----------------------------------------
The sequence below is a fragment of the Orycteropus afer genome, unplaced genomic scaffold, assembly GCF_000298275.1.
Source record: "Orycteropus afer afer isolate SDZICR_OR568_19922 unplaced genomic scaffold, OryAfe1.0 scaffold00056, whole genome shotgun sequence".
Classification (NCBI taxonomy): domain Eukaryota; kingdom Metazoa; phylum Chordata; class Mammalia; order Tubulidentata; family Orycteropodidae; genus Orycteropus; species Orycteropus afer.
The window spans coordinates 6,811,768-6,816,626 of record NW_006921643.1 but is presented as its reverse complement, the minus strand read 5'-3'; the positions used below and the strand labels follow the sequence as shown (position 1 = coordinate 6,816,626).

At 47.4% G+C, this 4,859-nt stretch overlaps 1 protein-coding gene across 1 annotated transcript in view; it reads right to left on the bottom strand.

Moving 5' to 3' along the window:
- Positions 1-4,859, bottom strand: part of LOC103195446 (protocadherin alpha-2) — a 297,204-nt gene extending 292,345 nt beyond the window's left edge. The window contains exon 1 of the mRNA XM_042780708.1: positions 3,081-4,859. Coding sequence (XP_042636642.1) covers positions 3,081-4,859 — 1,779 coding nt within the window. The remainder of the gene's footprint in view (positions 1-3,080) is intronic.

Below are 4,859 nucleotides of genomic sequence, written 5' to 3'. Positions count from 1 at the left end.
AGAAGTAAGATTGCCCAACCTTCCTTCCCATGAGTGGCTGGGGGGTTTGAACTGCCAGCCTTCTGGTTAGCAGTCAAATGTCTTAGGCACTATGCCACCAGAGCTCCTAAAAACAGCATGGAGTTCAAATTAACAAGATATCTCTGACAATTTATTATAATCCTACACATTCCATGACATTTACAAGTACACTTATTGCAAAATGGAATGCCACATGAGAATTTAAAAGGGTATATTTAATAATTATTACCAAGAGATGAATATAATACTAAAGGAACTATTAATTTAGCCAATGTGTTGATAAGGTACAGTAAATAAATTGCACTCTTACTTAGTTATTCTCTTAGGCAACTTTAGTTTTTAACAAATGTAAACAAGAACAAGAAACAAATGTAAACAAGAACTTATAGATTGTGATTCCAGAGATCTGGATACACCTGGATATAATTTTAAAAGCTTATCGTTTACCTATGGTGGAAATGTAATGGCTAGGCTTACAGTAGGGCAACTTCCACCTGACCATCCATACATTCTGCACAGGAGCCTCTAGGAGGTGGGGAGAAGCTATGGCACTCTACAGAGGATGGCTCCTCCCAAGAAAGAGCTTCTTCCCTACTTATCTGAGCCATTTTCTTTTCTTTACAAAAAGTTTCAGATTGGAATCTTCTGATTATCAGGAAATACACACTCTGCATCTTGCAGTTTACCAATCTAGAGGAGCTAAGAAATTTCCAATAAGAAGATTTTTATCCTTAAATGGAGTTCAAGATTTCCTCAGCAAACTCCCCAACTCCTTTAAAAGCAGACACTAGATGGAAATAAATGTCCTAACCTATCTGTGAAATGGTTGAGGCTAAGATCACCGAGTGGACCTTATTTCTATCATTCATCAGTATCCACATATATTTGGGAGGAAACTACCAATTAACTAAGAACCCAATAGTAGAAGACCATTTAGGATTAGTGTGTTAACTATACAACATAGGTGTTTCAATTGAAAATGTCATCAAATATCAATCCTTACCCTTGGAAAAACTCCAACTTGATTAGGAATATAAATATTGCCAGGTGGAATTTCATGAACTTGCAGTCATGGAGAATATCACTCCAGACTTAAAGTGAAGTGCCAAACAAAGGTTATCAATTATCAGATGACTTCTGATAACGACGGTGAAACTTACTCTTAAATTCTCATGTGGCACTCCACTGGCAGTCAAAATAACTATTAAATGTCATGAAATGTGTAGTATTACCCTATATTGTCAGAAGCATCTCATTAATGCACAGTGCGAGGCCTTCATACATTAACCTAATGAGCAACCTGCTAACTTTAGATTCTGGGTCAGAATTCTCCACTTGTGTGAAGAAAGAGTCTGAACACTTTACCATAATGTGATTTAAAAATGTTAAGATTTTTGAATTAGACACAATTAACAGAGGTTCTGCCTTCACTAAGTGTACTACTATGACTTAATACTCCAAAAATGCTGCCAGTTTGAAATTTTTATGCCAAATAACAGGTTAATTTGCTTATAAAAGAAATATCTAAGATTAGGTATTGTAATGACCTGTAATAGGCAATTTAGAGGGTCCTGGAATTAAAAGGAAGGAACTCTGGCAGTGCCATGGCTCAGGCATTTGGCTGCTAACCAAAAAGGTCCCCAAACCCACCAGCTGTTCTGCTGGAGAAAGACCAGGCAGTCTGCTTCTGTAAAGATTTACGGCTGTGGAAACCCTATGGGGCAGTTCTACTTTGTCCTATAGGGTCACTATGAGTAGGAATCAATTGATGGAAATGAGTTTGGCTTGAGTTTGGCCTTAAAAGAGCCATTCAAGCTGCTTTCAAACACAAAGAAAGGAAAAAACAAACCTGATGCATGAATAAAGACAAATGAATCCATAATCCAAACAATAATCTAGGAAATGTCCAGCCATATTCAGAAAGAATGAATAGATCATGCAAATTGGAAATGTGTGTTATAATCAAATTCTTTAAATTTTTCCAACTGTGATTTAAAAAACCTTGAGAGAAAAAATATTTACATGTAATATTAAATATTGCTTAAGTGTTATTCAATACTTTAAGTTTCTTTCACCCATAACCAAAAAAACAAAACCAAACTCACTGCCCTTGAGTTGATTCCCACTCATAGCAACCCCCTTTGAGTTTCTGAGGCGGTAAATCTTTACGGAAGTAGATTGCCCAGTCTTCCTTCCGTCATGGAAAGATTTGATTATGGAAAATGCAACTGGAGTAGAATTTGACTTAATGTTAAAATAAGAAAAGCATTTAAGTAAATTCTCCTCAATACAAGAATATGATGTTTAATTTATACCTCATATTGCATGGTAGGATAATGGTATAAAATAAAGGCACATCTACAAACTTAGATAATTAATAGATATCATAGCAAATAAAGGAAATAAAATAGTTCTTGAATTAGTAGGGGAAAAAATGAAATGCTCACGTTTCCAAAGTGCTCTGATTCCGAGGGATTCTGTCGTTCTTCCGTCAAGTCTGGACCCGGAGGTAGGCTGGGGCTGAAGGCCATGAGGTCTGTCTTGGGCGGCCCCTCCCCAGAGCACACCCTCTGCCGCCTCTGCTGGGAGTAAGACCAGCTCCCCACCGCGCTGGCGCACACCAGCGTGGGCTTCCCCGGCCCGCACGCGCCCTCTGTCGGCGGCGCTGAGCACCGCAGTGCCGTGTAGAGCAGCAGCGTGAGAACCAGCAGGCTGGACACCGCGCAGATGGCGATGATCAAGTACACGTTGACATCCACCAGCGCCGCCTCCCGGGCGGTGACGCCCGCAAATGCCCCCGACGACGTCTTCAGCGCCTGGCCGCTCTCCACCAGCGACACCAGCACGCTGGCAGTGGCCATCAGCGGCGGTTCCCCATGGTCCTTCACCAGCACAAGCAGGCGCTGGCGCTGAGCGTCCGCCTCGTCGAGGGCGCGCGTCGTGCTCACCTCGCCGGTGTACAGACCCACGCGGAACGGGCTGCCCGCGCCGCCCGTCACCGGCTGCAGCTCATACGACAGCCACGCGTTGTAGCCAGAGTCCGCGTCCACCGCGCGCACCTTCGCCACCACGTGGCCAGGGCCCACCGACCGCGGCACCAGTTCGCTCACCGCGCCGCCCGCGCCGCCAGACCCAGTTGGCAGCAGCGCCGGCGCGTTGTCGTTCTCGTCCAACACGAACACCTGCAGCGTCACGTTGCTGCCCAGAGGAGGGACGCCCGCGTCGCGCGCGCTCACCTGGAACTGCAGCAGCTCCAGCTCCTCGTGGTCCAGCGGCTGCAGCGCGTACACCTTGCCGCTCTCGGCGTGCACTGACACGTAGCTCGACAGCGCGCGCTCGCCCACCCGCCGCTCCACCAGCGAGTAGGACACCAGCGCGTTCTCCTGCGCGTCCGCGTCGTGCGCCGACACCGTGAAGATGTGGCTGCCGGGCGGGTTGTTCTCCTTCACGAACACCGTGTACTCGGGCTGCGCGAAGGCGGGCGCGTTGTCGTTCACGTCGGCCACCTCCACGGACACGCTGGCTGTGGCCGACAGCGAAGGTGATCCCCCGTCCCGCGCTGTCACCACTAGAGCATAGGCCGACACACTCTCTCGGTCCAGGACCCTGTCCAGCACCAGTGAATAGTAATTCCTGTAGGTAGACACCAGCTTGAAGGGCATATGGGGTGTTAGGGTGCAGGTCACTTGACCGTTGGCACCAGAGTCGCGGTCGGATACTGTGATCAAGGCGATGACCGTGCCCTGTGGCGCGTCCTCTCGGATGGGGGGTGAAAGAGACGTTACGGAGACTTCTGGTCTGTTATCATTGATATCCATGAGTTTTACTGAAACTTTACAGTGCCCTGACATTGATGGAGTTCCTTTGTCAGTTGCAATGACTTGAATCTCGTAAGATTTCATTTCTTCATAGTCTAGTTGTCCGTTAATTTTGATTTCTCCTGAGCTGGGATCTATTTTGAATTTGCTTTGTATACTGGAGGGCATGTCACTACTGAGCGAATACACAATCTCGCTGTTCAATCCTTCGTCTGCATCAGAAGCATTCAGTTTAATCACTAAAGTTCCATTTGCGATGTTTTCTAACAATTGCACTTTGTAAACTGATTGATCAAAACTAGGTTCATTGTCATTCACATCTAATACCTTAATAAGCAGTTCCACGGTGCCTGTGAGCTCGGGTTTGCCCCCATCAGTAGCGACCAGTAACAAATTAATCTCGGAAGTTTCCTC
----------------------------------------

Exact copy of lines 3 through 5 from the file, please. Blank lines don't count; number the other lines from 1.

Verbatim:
Classification (NCBI taxonomy): domain Eukaryota; kingdom Metazoa; phylum Chordata; class Mammalia; order Tubulidentata; family Orycteropodidae; genus Orycteropus; species Orycteropus afer.
The window spans coordinates 6,811,768-6,816,626 of record NW_006921643.1 but is presented as its reverse complement, the minus strand read 5'-3'; the positions used below and the strand labels follow the sequence as shown (position 1 = coordinate 6,816,626).

At 47.4% G+C, this 4,859-nt stretch overlaps 1 protein-coding gene across 1 annotated transcript in view; it reads right to left on the bottom strand.